The Civil Society Education Coalition (Csec) yesterday welcomed the launch of a Misconduct and Disciplinary Procedures Handbook for the teaching profession in the country.
Csec executive director Benedicto Kondowe said in an interview the launch of the handbook is a step forward to shaping the teaching profession as it will help regulate teachers’ behaviour because of the sanctions attached to those showing bad conduct.
He said: “The launch of the book is a step forward in the context that it is providing clear guidelines when dealing with disciplinary issues against teachers.”
But while touting the development as a landmark in checking bad behaviour, especially abuse of the girl-child by male teachers, Kondowe urged Ministry of Education, Science and Technology (MoEST) to put in place a Teachers’ Council as provided for in the amended Education Act of 2013.
Speaking during the launch of the handbook in Lilongwe yesterday, Minister for Education, Science and Technology Bright Msaka expressed worry that there are increased cases of misconduct in the education sector.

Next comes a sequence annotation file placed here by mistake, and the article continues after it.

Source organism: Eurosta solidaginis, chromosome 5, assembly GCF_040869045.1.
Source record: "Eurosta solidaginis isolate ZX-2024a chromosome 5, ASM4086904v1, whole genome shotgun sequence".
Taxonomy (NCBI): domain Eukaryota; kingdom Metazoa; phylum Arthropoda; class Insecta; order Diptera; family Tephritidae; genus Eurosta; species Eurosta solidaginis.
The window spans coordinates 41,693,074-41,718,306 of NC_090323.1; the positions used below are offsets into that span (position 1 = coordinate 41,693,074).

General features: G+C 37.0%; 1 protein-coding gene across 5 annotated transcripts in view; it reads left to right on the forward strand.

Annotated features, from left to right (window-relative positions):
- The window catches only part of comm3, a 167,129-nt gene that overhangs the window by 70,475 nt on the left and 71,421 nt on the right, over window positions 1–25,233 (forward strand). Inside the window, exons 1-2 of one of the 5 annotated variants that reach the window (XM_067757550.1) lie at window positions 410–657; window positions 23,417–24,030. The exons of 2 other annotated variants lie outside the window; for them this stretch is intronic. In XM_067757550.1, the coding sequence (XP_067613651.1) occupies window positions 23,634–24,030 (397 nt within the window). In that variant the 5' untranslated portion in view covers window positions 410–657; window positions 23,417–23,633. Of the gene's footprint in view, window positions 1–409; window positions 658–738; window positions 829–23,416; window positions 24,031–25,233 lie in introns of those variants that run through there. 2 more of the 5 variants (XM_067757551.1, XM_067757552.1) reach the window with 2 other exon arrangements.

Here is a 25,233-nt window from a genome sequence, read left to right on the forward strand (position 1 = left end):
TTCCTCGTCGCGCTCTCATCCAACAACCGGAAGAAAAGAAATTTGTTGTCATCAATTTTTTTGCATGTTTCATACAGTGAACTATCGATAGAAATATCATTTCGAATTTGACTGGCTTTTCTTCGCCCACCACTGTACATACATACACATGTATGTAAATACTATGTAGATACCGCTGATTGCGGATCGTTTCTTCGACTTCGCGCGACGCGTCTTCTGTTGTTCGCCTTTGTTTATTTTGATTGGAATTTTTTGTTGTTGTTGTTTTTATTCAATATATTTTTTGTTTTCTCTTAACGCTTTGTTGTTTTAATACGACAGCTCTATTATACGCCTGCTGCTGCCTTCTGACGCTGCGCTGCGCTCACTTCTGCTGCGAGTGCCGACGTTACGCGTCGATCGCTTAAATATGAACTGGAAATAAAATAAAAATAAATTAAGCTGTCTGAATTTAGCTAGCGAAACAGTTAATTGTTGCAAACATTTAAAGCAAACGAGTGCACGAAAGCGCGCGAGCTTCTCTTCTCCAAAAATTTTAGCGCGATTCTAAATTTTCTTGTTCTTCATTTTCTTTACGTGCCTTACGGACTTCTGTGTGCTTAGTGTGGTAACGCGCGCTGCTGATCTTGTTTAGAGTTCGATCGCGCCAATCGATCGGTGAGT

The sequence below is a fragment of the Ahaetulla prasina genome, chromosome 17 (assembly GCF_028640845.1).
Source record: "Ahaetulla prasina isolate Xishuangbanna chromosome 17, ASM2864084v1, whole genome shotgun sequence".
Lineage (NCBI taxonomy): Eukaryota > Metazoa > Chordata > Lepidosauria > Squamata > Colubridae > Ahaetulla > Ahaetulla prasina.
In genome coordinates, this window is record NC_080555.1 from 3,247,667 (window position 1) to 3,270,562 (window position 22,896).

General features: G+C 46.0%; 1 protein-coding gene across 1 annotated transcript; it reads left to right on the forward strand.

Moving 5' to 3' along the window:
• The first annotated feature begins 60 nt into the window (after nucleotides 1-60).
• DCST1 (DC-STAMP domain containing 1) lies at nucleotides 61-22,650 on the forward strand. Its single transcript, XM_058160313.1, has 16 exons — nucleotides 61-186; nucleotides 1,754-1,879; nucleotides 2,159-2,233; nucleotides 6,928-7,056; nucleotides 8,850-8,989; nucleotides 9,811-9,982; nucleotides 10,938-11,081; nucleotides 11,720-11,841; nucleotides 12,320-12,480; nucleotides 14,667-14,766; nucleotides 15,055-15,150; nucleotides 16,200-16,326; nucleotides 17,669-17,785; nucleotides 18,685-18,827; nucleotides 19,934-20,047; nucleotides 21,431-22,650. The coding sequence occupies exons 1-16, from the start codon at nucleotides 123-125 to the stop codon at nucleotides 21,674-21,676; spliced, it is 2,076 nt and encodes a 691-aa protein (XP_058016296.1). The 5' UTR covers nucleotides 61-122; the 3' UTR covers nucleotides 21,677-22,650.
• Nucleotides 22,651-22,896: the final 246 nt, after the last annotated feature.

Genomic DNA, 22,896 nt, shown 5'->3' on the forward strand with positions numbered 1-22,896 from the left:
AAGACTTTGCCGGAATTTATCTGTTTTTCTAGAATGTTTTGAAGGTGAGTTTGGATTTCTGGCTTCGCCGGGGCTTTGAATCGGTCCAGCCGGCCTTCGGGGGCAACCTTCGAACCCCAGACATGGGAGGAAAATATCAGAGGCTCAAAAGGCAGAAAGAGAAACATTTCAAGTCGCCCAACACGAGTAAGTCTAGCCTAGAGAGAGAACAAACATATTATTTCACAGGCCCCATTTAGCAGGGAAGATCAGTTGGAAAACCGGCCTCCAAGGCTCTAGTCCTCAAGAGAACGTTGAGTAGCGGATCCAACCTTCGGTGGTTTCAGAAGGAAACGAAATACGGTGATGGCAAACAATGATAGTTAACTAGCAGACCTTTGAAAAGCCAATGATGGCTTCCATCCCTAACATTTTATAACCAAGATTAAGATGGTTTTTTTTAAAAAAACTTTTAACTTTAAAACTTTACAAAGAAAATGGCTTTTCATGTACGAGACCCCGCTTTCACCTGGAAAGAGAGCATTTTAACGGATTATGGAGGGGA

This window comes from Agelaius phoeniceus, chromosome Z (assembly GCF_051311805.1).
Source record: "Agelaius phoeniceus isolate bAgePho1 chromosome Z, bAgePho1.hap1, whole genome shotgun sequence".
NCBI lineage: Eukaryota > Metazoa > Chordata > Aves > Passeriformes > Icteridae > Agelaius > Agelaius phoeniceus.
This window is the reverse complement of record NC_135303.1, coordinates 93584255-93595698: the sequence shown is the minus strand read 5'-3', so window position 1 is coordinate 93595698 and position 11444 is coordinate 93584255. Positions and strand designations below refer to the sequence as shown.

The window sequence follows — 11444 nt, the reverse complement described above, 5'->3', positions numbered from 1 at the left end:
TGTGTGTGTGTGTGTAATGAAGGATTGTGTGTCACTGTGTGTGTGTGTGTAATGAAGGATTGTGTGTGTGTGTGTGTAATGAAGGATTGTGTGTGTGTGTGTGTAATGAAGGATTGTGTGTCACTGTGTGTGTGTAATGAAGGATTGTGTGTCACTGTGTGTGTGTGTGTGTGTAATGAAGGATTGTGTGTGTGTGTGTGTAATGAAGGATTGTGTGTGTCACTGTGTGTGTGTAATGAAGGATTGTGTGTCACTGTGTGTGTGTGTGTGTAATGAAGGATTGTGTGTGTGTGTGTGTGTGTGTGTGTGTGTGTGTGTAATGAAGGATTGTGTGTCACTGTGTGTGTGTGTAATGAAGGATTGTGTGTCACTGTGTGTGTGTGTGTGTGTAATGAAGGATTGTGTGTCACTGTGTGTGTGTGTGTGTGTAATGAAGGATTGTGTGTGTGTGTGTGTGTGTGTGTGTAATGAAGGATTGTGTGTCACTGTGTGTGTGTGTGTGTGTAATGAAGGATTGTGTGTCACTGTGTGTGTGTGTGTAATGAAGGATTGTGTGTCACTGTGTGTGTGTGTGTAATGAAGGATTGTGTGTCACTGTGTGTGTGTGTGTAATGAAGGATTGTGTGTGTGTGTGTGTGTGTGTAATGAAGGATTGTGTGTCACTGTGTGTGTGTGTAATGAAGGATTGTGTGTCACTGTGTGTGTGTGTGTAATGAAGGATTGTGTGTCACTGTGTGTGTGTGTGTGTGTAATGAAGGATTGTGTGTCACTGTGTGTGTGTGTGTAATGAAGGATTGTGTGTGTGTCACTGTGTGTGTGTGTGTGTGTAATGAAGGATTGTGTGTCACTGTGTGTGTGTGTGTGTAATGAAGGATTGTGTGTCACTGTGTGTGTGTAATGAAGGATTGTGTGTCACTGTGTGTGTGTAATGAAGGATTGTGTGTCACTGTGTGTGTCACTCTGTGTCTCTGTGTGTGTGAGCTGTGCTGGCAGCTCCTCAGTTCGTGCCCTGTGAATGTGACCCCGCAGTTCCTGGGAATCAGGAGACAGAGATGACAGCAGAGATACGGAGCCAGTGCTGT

He said: “In the 2016/17 school calendar alone, the ministry registered over 2 500 disciplinary cases and the majority of these cases included immoral behaviour, sexual defilement, harassment, absenteeism, abscondment, drunkenness and many others. All these vices have a direct impact on the learner, the teacher and the ministry as a whole in terms of delivery of quality education”.
Msaka said most of the cases are perpetrated by male teachers who engage in sexual offences with students.
MoEST director of administration Herbert Kaludzu and Industrial Relations Court chairperson Chimwemwe Kamowa said MoEST has taken the right direction by coming up with clearly stated disciplinary procedures because they will help enhance fairness and consistency in the hearing process of cases.
Kamowa cited a case where a civil servant in MoEST was interdicted for six years without pay as one of the many inconsistencies the guide will eliminate.
The handbook describes misconduct as improper or unacceptable behaviour that does not conform to the prevailing standards of law, propriety or the terms and conditions of employment.